Paramedic Helps Terminally Ill Patients' Dying Wishes Come True During Pandemic | 22 Words

A former paramedic has been continuing to work during the pandemic to ensure terminally ill patients get their dying wish.

Keep scrolling to see the touching photos and to learn about his incredible work...

In our hour of need...

We rely on the incredible work of the emergency services and healthcare professionals.

And when it comes to medical pandemics?

It's these people who are on the front line trying to protect us.

And more often than not...

They don't even have sufficient protective gear, or at least, not enough of it to go around - i.e. proper masks.

We can get so wrapped up in ourselves, that we forget how much we rely on these people...

And of course, the fact that they are exposed to sick people day in day out - working hours that many of us couldn't even begin to imagine.

They themselves put their own health at stake.

Not to mention the long hours and mental health repercussions that come along with this.

And of course, this is no different when it comes to the current outbreak.

As the situation gets more serious, we are leaning on the vital work of healthcare professionals more and more.

In fact, things have gotten so bad that retired healthcare professionals are being asked to return.

Yep, really. Over the pond in the U.K. tens of thousands of retired medics are being asked to return to the UK's National Health Service in order to "boost frontline services," as per the BBC.

Healthcare services are strained as it is.

And we have to remember that they are people too.

But of course, there is still so much good in the world.

For example, some kindhearted people have been donating protective masks to healthcare workers.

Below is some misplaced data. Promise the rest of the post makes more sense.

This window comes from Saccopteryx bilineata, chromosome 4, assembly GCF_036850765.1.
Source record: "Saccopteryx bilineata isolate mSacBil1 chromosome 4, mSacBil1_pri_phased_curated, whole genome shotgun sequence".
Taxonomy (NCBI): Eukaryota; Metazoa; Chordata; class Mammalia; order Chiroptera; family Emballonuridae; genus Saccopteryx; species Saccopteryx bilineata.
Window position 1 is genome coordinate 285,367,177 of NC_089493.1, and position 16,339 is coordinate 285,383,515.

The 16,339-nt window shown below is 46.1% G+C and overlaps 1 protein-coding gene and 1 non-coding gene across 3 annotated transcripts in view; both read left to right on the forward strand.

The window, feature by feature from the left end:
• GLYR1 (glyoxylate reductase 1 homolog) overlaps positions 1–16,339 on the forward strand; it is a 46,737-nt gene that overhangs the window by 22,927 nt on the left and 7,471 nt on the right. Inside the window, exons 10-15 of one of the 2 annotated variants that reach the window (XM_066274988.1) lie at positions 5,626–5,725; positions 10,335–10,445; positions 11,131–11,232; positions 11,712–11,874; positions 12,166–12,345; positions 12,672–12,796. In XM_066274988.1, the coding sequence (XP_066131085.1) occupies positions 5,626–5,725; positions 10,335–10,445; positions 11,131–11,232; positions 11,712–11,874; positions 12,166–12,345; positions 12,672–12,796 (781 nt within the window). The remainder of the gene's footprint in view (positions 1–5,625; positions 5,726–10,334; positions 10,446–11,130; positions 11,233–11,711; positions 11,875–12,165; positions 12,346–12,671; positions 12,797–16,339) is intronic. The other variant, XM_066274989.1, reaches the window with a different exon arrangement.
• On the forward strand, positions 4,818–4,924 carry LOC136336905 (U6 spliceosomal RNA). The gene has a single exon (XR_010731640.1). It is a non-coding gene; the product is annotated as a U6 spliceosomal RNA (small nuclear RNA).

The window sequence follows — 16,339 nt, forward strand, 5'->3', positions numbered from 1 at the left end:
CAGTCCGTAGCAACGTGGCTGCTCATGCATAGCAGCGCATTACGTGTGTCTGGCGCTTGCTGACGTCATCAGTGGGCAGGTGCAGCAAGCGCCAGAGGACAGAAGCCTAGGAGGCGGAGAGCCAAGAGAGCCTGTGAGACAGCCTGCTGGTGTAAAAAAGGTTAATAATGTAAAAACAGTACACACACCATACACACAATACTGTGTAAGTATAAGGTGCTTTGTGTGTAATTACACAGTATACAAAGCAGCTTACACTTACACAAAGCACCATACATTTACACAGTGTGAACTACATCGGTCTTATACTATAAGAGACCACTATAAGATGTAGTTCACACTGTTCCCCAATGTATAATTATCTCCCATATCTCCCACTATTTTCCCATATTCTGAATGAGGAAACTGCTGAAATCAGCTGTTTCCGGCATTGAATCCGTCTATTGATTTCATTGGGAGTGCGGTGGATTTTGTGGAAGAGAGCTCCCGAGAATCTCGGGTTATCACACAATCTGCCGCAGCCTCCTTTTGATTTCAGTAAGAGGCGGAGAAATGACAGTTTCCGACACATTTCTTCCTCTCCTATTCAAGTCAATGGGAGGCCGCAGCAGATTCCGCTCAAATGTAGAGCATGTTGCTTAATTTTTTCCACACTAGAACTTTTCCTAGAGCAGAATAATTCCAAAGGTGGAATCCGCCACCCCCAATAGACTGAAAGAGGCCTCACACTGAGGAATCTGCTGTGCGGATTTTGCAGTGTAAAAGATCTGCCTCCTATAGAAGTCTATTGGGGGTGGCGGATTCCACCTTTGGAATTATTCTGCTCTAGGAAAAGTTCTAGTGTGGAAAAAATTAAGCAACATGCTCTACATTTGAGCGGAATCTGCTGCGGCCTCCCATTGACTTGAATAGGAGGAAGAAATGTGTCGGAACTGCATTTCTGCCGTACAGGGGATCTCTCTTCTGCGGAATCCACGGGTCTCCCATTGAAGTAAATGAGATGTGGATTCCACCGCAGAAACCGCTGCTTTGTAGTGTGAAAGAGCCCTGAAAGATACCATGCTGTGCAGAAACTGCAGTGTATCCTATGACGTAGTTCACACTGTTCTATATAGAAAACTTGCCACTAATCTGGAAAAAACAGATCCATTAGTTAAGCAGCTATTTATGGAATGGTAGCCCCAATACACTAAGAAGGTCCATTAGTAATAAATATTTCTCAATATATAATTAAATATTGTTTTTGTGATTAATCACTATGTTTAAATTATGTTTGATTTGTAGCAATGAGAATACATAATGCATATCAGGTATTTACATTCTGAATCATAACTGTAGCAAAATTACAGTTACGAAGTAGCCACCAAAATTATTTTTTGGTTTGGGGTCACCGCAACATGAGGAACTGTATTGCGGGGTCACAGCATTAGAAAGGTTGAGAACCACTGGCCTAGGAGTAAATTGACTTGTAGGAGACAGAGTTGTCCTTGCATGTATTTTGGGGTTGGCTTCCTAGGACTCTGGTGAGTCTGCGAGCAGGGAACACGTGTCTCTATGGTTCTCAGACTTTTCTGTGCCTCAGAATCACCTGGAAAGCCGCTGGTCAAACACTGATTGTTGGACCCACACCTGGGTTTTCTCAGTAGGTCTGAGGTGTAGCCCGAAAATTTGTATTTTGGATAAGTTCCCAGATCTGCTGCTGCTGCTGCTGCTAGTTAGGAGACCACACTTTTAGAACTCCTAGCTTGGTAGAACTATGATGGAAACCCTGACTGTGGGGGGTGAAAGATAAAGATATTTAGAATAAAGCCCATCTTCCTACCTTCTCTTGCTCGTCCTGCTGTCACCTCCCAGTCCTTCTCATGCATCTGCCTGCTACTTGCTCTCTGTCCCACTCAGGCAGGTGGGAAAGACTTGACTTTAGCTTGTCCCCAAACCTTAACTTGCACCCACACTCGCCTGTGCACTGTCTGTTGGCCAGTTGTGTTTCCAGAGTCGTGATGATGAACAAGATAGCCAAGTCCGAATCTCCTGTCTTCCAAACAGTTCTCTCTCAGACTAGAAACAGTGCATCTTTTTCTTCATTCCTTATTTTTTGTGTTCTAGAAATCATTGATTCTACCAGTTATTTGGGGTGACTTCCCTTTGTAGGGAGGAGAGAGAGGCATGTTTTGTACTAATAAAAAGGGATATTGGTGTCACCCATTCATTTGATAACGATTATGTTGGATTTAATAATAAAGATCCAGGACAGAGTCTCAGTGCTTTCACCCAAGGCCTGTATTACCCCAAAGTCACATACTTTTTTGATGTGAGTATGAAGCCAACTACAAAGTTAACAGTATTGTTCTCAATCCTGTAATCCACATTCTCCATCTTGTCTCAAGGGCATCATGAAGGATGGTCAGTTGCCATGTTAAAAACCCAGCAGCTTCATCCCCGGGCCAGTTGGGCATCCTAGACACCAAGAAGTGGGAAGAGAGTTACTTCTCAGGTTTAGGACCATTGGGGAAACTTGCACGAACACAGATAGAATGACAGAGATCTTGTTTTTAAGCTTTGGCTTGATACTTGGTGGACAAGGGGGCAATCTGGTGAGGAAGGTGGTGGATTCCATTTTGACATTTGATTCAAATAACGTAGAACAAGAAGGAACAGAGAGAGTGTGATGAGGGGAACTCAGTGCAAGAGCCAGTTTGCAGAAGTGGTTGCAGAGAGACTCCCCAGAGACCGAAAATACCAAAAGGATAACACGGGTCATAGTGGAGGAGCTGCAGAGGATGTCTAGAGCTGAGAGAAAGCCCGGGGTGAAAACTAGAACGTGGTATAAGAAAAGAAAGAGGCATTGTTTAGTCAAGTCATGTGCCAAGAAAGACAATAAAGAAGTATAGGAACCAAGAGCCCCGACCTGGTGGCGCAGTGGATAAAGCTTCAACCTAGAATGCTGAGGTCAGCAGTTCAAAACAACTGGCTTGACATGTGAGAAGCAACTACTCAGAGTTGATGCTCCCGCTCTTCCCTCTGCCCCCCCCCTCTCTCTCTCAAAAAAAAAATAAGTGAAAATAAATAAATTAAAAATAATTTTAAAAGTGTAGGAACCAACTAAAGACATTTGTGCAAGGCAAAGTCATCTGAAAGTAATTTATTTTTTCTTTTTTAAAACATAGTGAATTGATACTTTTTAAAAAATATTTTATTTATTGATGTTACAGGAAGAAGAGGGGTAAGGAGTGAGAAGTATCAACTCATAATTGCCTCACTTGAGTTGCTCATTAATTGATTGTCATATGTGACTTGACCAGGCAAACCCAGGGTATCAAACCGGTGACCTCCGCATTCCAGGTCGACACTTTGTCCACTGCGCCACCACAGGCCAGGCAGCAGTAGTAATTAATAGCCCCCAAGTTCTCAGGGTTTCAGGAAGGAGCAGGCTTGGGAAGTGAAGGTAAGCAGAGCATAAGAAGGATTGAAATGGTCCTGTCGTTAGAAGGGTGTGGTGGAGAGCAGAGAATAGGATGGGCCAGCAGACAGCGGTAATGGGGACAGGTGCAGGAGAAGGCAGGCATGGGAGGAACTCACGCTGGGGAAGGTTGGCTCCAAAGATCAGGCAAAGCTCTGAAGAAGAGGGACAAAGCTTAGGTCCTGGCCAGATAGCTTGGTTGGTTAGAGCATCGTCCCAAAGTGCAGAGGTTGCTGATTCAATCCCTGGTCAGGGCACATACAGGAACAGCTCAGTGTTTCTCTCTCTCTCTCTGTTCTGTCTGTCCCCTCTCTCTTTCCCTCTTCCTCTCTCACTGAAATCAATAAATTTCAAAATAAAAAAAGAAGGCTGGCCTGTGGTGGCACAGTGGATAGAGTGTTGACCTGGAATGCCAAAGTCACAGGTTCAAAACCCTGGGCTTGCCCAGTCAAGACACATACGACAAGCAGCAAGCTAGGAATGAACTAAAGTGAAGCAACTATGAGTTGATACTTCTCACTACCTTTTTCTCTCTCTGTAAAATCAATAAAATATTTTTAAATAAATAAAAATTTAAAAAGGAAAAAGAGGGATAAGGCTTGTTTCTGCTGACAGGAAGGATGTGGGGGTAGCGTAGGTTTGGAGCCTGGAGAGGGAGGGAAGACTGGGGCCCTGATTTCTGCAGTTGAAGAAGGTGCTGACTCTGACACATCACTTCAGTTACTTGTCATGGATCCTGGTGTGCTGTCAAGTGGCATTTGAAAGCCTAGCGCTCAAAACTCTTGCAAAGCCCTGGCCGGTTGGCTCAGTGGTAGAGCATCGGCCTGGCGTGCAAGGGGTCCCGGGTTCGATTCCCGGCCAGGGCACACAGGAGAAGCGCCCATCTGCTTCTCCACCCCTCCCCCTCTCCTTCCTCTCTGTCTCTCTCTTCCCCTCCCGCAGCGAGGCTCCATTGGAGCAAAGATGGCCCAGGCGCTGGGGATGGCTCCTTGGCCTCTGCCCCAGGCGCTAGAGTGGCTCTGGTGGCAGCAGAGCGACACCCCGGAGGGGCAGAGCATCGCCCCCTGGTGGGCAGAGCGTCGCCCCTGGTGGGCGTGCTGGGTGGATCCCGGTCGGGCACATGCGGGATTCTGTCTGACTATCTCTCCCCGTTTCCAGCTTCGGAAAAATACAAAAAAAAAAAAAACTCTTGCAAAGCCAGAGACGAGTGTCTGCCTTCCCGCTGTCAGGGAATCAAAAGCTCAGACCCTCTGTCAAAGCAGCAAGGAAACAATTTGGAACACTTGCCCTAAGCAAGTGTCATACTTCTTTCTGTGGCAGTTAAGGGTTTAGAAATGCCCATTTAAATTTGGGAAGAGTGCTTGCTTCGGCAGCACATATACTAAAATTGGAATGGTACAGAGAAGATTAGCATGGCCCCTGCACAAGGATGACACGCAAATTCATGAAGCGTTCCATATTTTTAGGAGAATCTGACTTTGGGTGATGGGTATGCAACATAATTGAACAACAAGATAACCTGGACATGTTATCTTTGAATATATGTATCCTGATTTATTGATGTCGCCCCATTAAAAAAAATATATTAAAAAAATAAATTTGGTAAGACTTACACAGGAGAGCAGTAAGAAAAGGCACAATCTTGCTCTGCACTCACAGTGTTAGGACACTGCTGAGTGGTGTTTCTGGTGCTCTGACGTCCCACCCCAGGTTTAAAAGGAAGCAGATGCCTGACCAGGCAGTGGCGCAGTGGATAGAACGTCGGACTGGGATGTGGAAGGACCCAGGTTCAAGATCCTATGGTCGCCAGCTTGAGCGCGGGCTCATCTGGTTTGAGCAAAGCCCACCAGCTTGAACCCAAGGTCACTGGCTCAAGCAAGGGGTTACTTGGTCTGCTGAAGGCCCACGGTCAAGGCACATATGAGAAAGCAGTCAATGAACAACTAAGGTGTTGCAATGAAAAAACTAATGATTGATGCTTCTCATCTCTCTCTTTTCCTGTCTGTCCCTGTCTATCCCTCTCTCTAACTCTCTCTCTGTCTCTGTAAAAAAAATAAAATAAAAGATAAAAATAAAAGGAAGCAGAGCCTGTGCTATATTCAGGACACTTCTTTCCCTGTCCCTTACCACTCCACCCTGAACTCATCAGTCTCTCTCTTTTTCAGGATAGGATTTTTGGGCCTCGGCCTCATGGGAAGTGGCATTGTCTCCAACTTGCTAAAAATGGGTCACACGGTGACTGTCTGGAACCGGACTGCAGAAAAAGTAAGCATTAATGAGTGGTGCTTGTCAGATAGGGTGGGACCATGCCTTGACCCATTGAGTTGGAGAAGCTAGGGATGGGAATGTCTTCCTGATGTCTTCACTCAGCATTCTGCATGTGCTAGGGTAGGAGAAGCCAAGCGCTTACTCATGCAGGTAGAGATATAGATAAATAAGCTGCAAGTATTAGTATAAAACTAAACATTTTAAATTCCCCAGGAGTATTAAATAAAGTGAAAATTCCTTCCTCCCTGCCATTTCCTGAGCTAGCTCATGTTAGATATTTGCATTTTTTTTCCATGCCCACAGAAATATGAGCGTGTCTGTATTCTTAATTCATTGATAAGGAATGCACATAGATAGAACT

People have also been coming up with other ways to show their gratitude.

Small gestures like this go a long way.

But, a former paramedic has hit the headlines for a different reason this week...

Sixty-year-old Kees Veldboer from the Netherlands has made it his mission to take terminally ill patients on one final journey. 

Kees is the founder of the Stichting Ambulance Wens (Ambulance Wish Foundation).

Through this, he has provided more than fourteen-thousand terminally ill people with a final journey in a specially designed ambulance.

Kees first came up with the idea for the foundation while he was transferring a patient between hospitals and ended up being delayed...

To pass the time he asked the patient if there was anywhere they would like to go. They then asked to see Rotterdam Harbour one last time, so Kees took them there. 

A year on...

He set up his beloved foundation.

Kees is determined to grant patients one final wish.

And, incredibly, he is still working during the global pandemic.

In his ambulance, Kees drives patients to places they'd like to see one last time or where they would like to say a final goodbye.

Dutch Prime Minister, Mark Rutte has enforced an "intelligent lockdown," meaning only businesses that involve direct contact, such as hair salons, have been told to close, meaning Kees is able to continue his important work.

On his foundation's Facebook page, he documents some of his patient's final journeys.

And the photos are both heartwarming and heartbreaking at the same time.

Kees says that at the moment, he is receiving countless demands from dying patients asking to be taken to see tulip fields in bloom.

"We fulfil wishes even now with the [virus]. We are not in a complete lockdown so we are able to make those wishes come true," he told the Daily Mail.

"We can go to open spaces, to flower gardens, to an empty zoo, a park, a lot of people want to see the sea, it's not forbidden."

"As long as we go to open places and there are not many people around, just one or two with the patient, we are fine."

As well as wanting to be amongst nature for one last time...

One non-mobile patient asked to be given the chance to say a last goodbye to his beloved pet horse, while another requested a trip to see his boat, as per Ladbible.

The work Kees does is utterly incredible.

You can see more of the foundation's work here.